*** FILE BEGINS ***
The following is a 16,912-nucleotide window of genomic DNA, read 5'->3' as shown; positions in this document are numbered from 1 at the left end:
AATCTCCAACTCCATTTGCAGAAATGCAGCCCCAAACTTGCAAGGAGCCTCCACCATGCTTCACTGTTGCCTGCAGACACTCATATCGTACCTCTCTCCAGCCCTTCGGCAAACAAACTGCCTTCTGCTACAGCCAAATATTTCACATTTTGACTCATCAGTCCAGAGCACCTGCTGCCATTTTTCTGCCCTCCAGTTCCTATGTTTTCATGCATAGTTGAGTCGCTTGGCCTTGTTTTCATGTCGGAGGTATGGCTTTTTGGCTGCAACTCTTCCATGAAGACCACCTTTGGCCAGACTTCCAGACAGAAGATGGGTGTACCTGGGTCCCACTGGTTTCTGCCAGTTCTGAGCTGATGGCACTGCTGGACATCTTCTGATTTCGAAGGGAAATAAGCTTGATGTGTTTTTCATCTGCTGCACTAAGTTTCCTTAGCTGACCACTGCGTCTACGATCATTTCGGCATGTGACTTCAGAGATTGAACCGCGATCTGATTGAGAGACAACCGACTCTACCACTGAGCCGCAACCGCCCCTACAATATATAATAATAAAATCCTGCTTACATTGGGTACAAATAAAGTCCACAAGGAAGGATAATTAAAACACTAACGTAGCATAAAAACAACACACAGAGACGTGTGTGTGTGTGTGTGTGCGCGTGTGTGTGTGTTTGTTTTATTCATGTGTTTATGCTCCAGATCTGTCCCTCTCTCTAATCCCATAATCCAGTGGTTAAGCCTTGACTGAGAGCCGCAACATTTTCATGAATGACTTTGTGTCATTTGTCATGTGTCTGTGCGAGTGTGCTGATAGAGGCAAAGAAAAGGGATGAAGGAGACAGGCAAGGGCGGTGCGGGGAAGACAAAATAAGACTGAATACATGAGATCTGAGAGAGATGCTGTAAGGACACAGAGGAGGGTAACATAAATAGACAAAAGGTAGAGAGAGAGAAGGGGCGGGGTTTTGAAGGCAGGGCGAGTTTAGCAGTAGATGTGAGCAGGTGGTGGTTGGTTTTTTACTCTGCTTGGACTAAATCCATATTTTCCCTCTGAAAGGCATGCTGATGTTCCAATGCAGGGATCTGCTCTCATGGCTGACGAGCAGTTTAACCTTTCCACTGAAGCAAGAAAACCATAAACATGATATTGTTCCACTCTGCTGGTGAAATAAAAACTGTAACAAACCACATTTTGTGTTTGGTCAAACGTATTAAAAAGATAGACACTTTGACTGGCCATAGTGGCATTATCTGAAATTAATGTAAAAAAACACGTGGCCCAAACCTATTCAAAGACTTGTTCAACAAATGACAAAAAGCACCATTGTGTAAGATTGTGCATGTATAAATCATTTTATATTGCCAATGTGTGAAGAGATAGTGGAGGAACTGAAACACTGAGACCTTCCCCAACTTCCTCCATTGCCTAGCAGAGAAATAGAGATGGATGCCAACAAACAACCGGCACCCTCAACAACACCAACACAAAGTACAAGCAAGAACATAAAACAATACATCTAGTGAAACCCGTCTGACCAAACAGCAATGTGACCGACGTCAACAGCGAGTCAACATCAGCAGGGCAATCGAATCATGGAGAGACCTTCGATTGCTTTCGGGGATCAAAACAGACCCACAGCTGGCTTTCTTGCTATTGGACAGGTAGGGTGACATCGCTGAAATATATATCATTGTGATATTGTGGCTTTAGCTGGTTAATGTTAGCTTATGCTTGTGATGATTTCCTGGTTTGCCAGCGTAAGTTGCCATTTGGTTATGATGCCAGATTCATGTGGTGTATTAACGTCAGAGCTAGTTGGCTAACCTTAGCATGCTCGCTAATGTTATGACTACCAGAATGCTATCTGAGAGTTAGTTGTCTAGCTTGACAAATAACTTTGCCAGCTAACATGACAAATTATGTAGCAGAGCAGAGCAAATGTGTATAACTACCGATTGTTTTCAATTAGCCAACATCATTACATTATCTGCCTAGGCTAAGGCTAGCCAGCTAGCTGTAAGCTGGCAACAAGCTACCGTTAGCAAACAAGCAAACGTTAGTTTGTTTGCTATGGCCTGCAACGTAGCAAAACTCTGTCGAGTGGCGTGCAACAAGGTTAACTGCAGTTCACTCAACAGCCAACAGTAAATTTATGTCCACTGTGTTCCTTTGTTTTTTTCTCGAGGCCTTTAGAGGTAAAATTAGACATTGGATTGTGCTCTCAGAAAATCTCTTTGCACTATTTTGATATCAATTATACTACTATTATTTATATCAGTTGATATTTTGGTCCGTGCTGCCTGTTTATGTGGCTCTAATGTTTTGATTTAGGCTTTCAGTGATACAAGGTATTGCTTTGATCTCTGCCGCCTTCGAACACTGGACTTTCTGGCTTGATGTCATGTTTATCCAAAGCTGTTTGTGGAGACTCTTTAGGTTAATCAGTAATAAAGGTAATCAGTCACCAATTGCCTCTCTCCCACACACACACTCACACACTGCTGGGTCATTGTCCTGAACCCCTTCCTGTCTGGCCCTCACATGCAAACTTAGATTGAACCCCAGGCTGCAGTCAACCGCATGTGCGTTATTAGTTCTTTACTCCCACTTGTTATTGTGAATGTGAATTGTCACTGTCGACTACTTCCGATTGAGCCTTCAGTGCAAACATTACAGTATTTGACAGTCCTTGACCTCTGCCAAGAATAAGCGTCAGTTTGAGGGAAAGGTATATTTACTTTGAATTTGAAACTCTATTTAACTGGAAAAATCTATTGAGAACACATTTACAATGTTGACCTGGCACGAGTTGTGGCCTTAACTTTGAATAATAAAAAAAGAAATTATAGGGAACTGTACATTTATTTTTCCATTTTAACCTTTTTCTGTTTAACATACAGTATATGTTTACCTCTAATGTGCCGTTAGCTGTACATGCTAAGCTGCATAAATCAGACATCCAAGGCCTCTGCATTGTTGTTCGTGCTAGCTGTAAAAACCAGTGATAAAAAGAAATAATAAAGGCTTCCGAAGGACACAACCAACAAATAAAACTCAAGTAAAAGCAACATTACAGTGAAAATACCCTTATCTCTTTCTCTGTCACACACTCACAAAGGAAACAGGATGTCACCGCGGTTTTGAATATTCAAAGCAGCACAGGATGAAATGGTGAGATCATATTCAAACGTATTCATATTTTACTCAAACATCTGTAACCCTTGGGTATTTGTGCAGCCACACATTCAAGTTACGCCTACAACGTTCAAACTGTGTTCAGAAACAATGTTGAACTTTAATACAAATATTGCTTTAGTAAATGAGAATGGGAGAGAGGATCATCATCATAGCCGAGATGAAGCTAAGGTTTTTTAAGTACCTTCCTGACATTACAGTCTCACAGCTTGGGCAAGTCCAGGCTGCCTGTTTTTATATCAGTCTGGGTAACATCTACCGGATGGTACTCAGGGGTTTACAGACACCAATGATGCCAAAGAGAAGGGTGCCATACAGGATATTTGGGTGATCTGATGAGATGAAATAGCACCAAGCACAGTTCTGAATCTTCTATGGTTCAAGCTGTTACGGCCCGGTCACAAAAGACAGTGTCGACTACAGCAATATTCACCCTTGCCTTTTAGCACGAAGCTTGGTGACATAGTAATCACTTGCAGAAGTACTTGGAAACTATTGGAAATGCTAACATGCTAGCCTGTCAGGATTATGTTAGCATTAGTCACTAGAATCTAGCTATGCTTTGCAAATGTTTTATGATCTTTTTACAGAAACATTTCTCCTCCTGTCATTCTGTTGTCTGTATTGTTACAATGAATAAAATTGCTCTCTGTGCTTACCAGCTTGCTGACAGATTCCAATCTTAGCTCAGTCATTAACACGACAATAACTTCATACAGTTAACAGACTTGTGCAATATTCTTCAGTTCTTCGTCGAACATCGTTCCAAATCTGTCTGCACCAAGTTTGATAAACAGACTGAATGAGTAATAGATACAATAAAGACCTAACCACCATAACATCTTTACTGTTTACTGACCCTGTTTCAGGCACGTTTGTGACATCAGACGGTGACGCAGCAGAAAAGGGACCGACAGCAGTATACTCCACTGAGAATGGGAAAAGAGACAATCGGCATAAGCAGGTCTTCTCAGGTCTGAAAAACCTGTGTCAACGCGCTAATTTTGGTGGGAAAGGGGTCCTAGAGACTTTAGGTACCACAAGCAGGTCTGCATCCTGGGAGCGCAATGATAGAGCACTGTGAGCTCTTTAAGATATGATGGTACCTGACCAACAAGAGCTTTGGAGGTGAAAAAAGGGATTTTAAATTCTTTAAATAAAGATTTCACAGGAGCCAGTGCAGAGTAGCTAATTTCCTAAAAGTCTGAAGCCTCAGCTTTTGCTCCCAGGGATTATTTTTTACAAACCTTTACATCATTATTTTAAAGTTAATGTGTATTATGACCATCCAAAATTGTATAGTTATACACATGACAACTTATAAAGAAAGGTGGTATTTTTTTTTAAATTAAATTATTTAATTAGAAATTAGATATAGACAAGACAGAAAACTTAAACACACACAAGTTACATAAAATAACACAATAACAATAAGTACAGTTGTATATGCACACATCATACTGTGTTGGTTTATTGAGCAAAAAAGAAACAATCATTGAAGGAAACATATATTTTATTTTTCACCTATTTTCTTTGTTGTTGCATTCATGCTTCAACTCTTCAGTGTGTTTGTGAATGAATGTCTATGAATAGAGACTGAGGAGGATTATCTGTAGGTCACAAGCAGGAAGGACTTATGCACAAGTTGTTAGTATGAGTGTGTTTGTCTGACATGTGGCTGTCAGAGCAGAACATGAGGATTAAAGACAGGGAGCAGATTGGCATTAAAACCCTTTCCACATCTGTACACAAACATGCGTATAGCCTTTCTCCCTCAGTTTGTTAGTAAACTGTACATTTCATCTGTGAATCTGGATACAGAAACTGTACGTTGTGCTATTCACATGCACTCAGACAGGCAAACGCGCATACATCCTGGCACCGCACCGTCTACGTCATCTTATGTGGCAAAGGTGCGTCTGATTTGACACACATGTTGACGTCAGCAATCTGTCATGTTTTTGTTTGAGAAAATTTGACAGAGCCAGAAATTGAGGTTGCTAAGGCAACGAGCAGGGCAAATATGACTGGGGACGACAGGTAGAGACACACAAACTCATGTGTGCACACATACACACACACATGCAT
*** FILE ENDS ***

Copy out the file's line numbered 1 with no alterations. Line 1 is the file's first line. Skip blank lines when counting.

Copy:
The following is a 16,912-nucleotide window of genomic DNA, read 5'->3' as shown; positions in this document are numbered from 1 at the left end: